MPs and Lords were warned the UK faces roughly a “one in six chance of existential catastrophe in the next 100 years” and they are concerned that changes to how the security body works will mean Boris Johnson “will spend roughly 65 percent less time in NSC meetings”.
They fear this signals a “more casual approach to national security”.
The joint committee on the national security strategy received evidence from Toby Ord, an Oxford academic and existential risk expert, about the scale of threats facing the UK.
He wrote: “There is very roughly a one in six chance of existential catastrophe in the next 100 years from extreme risks including pandemics, extreme climate change scenarios, nuclear conflicts, and the creation of an unaligned artificial general intelligence.
“As Covid-19 demonstrated, the UK’s approach to planning for extreme risks is currently deficient in a range of key areas…
“An existential catastrophe would destroy the UK’s present and the future ‑ affecting both present citizens and all future citizens. They therefore have uniquely high stakes ‑ because the UK would by definition be unable to recover from one single such disaster."
Today’s report says the “limited preparation for Nato’s withdrawal of troops can only be described as a systemic failure”.
They warn: “With great regret, we have concluded that recent events in Afghanistan suggest the NSC and the cross-government machinery that supports its work are inadequate to the task. The fall of Afghanistan was devastating on both a human and strategic level...
“When a major national security crisis came in the form of Covid-19, the decade-old NSC structures were abandoned in favour of ad-hoc arrangements and improvisation ‑ a decision we regard as a serious mistake.
“Furthermore, while we acknowledge that the Covid-19 pandemic was unprecedented in its scale, we are concerned that the Government has proven unable to prepare for and respond to two national security crises simultaneously.”
The report argues that for the NSC to have clout the prime minister must be directly involved in its work. The committee is alarmed by changes they claim will mean Mr Johnson attends fewer meetings.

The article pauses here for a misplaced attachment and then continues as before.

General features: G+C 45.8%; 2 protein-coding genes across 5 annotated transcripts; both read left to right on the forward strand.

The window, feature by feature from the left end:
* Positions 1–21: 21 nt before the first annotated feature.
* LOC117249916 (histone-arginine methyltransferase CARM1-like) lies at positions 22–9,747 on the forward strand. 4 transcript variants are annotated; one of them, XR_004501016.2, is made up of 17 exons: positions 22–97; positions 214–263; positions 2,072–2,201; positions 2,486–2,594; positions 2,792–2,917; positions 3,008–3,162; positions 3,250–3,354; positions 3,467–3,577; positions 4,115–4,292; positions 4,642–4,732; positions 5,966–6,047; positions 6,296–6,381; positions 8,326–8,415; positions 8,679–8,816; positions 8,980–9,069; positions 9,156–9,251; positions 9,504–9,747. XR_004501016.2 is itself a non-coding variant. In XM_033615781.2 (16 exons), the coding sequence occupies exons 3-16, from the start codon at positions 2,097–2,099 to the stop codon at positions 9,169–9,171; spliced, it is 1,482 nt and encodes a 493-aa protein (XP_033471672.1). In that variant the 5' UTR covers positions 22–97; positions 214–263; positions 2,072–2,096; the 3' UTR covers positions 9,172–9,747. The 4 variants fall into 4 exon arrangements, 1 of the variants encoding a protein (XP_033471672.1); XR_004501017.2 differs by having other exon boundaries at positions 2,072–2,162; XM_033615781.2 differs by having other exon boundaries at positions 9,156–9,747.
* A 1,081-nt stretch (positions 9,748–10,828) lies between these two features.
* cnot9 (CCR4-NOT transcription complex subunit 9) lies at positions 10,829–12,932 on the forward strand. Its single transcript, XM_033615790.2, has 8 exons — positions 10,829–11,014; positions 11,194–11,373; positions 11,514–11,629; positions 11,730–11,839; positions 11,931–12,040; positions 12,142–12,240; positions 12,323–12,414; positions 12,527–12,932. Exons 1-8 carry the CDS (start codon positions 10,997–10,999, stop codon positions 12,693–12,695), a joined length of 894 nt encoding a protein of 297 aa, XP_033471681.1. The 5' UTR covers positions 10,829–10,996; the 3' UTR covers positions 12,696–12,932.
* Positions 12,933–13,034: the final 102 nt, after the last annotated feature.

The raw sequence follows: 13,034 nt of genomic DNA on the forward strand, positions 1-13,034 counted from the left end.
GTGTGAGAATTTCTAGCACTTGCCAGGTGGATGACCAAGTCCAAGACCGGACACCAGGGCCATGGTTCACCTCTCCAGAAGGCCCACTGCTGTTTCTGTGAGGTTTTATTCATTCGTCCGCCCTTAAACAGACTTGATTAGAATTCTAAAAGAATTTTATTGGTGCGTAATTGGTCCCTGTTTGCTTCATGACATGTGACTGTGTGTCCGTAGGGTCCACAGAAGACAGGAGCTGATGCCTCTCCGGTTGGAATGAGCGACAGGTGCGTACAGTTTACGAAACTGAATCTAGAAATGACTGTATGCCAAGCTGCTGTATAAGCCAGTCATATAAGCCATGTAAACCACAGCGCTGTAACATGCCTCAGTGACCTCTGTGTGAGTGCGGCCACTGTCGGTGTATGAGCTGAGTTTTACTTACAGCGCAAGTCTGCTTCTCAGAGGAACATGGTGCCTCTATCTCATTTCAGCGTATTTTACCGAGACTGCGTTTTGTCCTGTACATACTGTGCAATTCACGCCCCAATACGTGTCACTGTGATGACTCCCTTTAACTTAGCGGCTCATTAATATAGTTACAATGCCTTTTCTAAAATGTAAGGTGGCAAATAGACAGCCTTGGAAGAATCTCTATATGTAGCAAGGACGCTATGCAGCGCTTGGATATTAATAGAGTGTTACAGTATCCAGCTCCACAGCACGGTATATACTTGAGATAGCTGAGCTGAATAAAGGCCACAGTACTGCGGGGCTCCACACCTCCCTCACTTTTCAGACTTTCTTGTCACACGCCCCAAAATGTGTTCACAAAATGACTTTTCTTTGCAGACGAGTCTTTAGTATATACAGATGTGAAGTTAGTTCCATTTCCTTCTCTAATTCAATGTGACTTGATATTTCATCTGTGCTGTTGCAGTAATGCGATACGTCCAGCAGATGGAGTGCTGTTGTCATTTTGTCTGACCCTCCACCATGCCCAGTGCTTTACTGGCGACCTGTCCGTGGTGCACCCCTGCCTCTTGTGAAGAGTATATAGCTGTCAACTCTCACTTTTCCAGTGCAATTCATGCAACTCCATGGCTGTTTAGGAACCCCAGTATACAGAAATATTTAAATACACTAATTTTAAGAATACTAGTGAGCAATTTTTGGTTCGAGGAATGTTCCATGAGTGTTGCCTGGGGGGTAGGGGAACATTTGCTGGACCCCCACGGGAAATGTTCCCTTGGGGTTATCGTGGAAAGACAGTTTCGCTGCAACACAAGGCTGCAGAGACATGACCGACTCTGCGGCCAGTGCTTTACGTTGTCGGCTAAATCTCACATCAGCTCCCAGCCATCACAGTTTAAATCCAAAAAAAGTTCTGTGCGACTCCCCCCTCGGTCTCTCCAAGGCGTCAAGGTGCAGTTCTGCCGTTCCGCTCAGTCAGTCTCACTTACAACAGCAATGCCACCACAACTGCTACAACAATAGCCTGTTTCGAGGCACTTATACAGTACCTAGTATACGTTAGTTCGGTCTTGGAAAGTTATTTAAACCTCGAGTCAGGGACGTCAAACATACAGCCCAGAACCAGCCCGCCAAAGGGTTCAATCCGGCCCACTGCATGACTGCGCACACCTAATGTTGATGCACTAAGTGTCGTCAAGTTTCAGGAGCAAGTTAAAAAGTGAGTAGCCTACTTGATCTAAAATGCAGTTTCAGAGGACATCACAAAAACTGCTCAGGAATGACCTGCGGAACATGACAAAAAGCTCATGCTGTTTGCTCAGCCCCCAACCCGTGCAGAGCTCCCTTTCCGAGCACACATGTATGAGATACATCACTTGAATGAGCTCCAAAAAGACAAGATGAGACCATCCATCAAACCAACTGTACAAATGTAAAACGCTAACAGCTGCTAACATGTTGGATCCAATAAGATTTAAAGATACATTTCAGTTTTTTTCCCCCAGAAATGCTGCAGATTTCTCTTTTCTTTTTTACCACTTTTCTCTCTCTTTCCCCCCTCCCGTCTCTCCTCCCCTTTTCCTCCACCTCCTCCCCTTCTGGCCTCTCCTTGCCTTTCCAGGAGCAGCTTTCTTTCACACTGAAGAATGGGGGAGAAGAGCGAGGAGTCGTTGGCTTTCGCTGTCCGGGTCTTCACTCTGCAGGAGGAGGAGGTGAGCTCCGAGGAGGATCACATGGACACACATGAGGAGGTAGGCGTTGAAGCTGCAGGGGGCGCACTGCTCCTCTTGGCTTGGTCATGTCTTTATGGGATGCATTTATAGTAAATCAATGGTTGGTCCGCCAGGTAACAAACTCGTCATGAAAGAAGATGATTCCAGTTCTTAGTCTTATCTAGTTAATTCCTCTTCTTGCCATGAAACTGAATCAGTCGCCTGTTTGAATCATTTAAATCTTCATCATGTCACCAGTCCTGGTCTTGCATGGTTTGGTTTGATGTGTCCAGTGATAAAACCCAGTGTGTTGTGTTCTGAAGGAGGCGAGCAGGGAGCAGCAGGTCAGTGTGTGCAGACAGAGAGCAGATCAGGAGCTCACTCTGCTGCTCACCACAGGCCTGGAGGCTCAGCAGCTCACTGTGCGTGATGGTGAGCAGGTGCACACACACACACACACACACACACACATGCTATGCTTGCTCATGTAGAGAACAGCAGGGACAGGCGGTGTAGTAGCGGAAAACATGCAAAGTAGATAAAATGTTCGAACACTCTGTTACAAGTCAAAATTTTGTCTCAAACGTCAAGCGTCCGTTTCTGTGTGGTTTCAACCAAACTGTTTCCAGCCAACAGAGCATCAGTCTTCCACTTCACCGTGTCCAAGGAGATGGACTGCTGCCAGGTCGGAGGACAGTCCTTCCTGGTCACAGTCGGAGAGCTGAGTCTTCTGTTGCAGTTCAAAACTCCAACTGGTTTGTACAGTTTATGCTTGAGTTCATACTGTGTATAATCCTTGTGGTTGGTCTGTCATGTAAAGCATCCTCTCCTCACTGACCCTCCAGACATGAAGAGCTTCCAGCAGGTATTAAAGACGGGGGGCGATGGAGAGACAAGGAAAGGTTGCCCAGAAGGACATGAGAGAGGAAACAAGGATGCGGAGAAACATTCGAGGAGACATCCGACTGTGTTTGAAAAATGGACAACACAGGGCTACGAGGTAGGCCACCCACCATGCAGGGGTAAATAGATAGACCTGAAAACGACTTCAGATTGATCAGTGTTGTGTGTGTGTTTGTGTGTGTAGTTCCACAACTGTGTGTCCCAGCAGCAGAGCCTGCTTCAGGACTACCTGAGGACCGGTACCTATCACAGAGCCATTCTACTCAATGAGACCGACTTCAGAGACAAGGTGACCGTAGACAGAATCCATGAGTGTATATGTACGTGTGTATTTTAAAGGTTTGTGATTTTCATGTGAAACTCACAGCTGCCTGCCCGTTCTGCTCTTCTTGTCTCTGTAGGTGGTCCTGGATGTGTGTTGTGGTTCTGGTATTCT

They write: “It is the prime minister’s personal investment of time and authority that lends credibility to the NSC... Yet under the new system, the prime minister will spend roughly 65 percent less time in NSC meetings than under the previous practice of weekly meetings when Parliament is in session.”
“In our initial assessment, therefore, this is a retrograde step that suggests a more casual approach to national security.”
A UK Government spokeswoman said: “The Prime Minister is clear that the first duty of the government is to provide security for the people of the UK, which he is absolutely committed to delivering.
“The Prime Minister and his government have just agreed a unique trilateral defence arrangement with Australia and the United States. This follows a record increase in defence spending, the opening of a new CT Operations Centre, and a new modernisation programme for the armed forces.
“The Integrated Review – the UK’s national security approach to 2030 set out by the Prime Minister – highlighted the need to adapt to a more competitive and fast moving age. The National Security machinery is being strengthened in response to the Integrated Review as well as events such as Covid and Afghanistan as necessary.”